Michigan homes at higher risk for Radon: here’s what to know

January is Radon Action Month here in Michigan, however many don’t know how prevalent Radon is, or the possible implications of having it in your home. Thanks to the Michigan Department of Environment, Great Lakes, and Energy, there are informational resources available to warn and protect homeowners.

When moving into a new home, many people know to look for the “visible” contaminants during the inspection period. However, Michigan homeowners should be more wary of the “invisible” threat of Radon gas in their homes, as houses in Michigan have a significantly higher likelihood of being contaminated compared to the national average.

Radon, a radioactive gas, is a real threat to homeowners because it’s a “secretive” danger. Radon is odorless, tasteless, and invisible, which means that without proper detection equipment, a house can be contaminated with Radon for an extended period without the owner knowing.

Since Michigan is on average at higher risk for radon contamination, Mr. Leslie E. Smith, III is designated as the Indoor Radon Specialist for the Michigan Department of Environment, Great Lakes, and Energy, and gives speeches and information seminars about the topic.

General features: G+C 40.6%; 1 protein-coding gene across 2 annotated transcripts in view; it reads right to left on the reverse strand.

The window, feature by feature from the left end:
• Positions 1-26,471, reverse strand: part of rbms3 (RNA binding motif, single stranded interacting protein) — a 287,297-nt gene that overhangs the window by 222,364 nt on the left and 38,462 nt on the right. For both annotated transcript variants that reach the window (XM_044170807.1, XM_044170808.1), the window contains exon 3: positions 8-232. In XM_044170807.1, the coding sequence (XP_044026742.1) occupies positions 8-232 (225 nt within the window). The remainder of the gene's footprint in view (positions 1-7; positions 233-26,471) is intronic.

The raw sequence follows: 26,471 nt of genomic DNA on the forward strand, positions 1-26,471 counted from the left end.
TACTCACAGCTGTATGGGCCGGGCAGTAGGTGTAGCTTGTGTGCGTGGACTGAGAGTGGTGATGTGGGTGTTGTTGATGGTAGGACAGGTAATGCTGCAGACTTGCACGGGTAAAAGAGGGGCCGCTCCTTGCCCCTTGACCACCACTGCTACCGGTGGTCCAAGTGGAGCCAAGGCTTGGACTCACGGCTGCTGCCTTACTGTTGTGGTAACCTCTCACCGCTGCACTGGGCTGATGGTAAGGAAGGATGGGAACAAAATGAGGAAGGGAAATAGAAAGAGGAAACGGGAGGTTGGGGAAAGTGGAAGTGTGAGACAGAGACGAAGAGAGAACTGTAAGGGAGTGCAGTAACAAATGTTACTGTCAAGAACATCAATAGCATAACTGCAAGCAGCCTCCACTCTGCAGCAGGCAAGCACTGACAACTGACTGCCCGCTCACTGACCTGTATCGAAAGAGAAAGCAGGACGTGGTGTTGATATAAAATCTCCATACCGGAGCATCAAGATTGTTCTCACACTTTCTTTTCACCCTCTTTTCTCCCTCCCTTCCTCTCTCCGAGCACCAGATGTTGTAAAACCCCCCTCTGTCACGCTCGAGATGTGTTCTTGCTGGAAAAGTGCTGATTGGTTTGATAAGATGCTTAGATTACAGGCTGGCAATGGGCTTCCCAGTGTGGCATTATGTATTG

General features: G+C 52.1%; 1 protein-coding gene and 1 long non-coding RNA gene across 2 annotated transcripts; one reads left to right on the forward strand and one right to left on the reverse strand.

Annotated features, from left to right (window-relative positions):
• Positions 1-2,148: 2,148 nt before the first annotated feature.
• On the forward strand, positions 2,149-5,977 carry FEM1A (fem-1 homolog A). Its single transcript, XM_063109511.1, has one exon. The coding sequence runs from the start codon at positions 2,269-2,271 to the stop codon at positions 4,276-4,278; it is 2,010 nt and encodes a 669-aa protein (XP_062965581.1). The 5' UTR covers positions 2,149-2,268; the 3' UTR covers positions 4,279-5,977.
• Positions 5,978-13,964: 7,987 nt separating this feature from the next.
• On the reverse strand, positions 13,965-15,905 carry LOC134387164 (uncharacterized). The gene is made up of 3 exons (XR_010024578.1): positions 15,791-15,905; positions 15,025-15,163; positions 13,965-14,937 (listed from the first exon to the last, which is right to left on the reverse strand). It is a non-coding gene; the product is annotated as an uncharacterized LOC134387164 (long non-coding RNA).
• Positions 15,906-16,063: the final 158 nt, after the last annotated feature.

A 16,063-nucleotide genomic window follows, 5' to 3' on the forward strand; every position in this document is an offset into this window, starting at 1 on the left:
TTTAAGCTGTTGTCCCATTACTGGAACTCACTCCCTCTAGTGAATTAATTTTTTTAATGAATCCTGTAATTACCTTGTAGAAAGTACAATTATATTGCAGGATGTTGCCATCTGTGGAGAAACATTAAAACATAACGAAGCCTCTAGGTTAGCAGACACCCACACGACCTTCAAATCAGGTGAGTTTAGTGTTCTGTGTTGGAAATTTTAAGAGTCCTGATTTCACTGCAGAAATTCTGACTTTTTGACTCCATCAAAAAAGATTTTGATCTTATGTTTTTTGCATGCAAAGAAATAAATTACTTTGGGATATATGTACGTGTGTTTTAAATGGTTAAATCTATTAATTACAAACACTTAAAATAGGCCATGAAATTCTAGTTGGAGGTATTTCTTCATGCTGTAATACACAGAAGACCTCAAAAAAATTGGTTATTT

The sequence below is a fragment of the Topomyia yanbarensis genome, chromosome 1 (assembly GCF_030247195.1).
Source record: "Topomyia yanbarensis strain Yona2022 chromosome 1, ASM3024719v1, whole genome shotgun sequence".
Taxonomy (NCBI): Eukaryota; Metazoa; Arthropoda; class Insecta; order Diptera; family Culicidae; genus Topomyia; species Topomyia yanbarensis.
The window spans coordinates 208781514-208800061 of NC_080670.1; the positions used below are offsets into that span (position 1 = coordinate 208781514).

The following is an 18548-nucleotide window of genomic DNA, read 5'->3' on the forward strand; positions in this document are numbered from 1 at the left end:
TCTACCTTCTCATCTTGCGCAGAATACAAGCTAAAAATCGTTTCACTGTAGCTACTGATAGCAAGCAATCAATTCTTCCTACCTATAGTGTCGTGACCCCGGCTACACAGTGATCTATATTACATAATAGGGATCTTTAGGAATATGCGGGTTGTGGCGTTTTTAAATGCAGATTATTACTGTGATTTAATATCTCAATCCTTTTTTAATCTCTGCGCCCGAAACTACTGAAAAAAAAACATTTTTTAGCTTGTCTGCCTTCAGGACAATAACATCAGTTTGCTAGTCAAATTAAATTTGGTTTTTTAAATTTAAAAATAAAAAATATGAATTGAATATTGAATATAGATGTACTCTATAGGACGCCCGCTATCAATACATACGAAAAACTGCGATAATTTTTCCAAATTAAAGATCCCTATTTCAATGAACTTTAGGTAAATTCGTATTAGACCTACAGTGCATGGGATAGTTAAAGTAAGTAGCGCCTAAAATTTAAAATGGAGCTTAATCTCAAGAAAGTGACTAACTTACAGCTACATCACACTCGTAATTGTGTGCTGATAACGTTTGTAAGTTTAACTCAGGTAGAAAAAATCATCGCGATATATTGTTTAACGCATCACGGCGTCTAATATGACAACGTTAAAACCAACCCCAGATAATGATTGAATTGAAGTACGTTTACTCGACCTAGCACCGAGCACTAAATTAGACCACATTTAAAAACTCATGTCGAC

“Radon is a Class A carcinogen, which means it is known to cause cancer in humans,” Smith said. “It is the second leading cause of lung cancer after smoking, and results in approximately 21,000 lung cancer deaths in the United States each year.”

No matter where a house is located, due to the way radon is produced, a house can be at risk.

“It comes from the radioactive decay (breakdown) of radium, which comes from the radioactive decay of uranium, both of which are found in at least trace amounts in almost any kind of soil or rock,” Smith said. “Because it’s a gas, radon can travel through the soil, and it generally moves from an area of higher pressure to one of lower pressure… Ultimately, tiny or large openings in the foundation floor or walls can act as entry points, and the pressure difference between the soil and the house acts as the driving force that allows radon to enter your home.”

The dangerous effects of Radon, combined with how easily and quietly it can enter a home will drive many to get their house tested for contamination. Unlike smoke and Carbon Monoxide, which can be detected by active alarms, Radon must be detected with a kit, obtained from multiple possible sources.

“Radon test kits are available from your local health department, or they can be purchased at some hardware stores, home improvement centers, or other retail outlets,” Smith said. “In Michigan one in four homes have high radon level… elevated radon levels have been found in ALL 83 Michigan Counties. It does not matter where the home is located. All homes should be tested for radon gas.”

While the possibility of Radon contamination may be frightening, Michigan residents can take comfort in knowing that the state government is on top of the issue. Existing or prospective homeowners can get more information by visiting www.michigan.gov/radon or attending a radon outreach seminar.